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Ageless Aging - news
March 06, 2014
March - one of the 'transition months' for those in the temperate zones. Here is New York we have had so much snow and ice that it is still on the ground, the bushes and roofs. I have never felt a longing for Spring as this year.
Now I know that not everyone on this list has the same sort of climate - and every time I put a newsletter together I am reminded that we come from different places, have different climates, different beliefs....but we all share one thing in common. We are getting old and we want our elder years to be meaningful. We also want respect - although that is not always forthcoming. I trust you can console yourself knowing that those who do not respect others, often do not respect themselves....maybe never received real respect very often. .
Why am I talking about respect? Because feeling respected is one of the most LIFE AFFIRMING things. And my knowing that , is the main reason I, and many of you, go out of our way to say 'thank you' or offer comments such a 'good job' to the many people doing service jobs -- bank tellers, store cashiers, people who pack groceries or stack shelves with merchandise. Those of us who are 'old' have the mental freedom to notice and acknowledge the people whose work is often overlooked.
. I really think that expressing appreciation is one of the great works of elders in any society - and those of you who had an appreciative grandparent know exactly what I mean.
Elder workNow to another topic. Work. In societies where there is a firm concept of Elderhood, one of the tasks of the old is to give advice...to share what they have learned in the course of their long lives.
There is a book, The Elder Wisdom Circle - guide for a meaningful life by Doug Meckelson and Diana Haithman. I do not often recommend books but I recommend this one. Its subtitle is: Seniors Across America Offer Advice to the Next Generation. .
I have read the book. Its ideas are NOT just applicable to the United States! This book offers a structure, a way for elders to share the wisdom they have acquired over a lifetime. I recommend the book - since it explains how to do this sort of thing in your locale.
For those of you wanting 'instant' access, I suggest visiting the web site: www.ElderWisdomCircle.org
Now, as the site says, this advice site offers advice from elders in the United States....and most advice seekers come from the USA too. But the book explains the history, process and daily workings of ElderWidsomCircles. It makes it possible for programs/sites to be set up for/in other countries. .
We know that there is a long history of elders being people with wisdom and a source of helpful advice. (When I taught college I became aware of just how many GRANDPARENTS were the persons who encouraged students, who helped them to persevere, to set their sights on college etc.)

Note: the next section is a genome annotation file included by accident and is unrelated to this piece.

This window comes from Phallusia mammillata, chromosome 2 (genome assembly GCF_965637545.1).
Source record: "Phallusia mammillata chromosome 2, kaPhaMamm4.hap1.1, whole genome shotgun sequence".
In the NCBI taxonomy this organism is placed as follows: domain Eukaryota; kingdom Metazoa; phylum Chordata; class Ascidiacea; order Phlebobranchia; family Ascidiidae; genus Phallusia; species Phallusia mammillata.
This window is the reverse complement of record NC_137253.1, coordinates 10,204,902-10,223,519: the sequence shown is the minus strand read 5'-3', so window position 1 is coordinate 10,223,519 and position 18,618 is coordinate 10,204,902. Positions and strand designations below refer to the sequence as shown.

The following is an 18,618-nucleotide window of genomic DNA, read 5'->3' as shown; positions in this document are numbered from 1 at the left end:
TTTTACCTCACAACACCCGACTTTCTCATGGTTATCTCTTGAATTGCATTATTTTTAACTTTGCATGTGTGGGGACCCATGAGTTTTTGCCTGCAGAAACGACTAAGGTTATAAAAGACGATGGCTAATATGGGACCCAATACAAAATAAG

I asked Dean Hinmon, one of the readers of this newsletter, to take a look at the ElderWisdomCircle.org site. He was so impressed that he signed on!
You might want to take a look. Who knows you might read their history or get a copy of the book and start an elderwisdom group in your own region!
Final commentSo many people are looking for jobs. I, and I am sure that many of you, can describe jobs that do not yet exist but for which there is a real need by those of us who are elders. .
Here is one. Someone trained to know ALL the assisted care facilities in an area (and can find out about those out side their geographic area) AND this person also needs to be trained in understanding older persons....to be able to talk to an elder, find out what makes him/her 'tick.'..what 'counts' to them. .
Such a person could makes useful recommendations of what facilities might be a 'good fit' for a given elder. Right now no one seems really qualified to perform this service. Family members spend hours, days trying to find a 'good place' for a parent or grandparent. Elders without children have no one who really knows them AND often they do not know all the facilities available or the 'styles of care' in each. .
Wouldn't it be lovely is there was someone to consult - much as first home buyers can find a really good real estate agent... or a student wanting to go to college can get good advice from their school guidance counselor? .
Surely such an important decision as to where we live out or elder years deserves at least as much good advice as that of buying a first home or choosing a college. Maybe you could suggest starting such a service in your community?
MY thanksThanks for reading today's newsletter. Next month I shall go back to the topics some of you sent - though I think today's piece about wisdom circles answers some of those requests. .
Be well. Be happy - and if you are not.... spend a few minutes each day laughing. Yes. It can seem false when you start but after a few minutes, you will find yourself feeling happier and wanting to laugh. It works. Try it a few times this week.
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